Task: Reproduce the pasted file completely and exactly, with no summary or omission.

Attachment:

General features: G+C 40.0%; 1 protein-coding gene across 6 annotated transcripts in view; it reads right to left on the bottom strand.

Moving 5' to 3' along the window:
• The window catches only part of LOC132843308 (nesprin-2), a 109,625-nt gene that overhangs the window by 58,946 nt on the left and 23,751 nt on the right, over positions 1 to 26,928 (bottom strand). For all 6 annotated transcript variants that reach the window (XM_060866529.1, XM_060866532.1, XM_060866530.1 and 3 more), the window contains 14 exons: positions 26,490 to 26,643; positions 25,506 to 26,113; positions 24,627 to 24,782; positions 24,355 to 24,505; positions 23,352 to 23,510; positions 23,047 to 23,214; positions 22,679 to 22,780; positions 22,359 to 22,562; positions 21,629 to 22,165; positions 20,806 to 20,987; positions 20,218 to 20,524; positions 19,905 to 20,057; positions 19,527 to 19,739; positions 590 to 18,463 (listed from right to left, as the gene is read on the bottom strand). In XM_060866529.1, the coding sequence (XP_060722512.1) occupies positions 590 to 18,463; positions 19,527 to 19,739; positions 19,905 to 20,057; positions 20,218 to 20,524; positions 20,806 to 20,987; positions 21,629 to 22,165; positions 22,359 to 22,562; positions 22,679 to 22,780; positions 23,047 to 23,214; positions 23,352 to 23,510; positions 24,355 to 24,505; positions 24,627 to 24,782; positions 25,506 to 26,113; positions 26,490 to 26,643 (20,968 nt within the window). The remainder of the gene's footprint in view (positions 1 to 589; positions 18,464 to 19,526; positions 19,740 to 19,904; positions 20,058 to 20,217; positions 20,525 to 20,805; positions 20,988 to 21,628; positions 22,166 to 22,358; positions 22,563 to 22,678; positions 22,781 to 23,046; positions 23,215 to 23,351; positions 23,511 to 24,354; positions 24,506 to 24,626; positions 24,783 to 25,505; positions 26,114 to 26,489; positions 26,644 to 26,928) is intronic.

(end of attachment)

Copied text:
General features: G+C 40.0%; 1 protein-coding gene across 6 annotated transcripts in view; it reads right to left on the bottom strand.

Moving 5' to 3' along the window:
• The window catches only part of LOC132843308 (nesprin-2), a 109,625-nt gene that overhangs the window by 58,946 nt on the left and 23,751 nt on the right, over positions 1 to 26,928 (bottom strand). For all 6 annotated transcript variants that reach the window (XM_060866529.1, XM_060866532.1, XM_060866530.1 and 3 more), the window contains 14 exons: positions 26,490 to 26,643; positions 25,506 to 26,113; positions 24,627 to 24,782; positions 24,355 to 24,505; positions 23,352 to 23,510; positions 23,047 to 23,214; positions 22,679 to 22,780; positions 22,359 to 22,562; positions 21,629 to 22,165; positions 20,806 to 20,987; positions 20,218 to 20,524; positions 19,905 to 20,057; positions 19,527 to 19,739; positions 590 to 18,463 (listed from right to left, as the gene is read on the bottom strand). In XM_060866529.1, the coding sequence (XP_060722512.1) occupies positions 590 to 18,463; positions 19,527 to 19,739; positions 19,905 to 20,057; positions 20,218 to 20,524; positions 20,806 to 20,987; positions 21,629 to 22,165; positions 22,359 to 22,562; positions 22,679 to 22,780; positions 23,047 to 23,214; positions 23,352 to 23,510; positions 24,355 to 24,505; positions 24,627 to 24,782; positions 25,506 to 26,113; positions 26,490 to 26,643 (20,968 nt within the window). The remainder of the gene's footprint in view (positions 1 to 589; positions 18,464 to 19,526; positions 19,740 to 19,904; positions 20,058 to 20,217; positions 20,525 to 20,805; positions 20,988 to 21,628; positions 22,166 to 22,358; positions 22,563 to 22,678; positions 22,781 to 23,046; positions 23,215 to 23,351; positions 23,511 to 24,354; positions 24,506 to 24,626; positions 24,783 to 25,505; positions 26,114 to 26,489; positions 26,644 to 26,928) is intronic.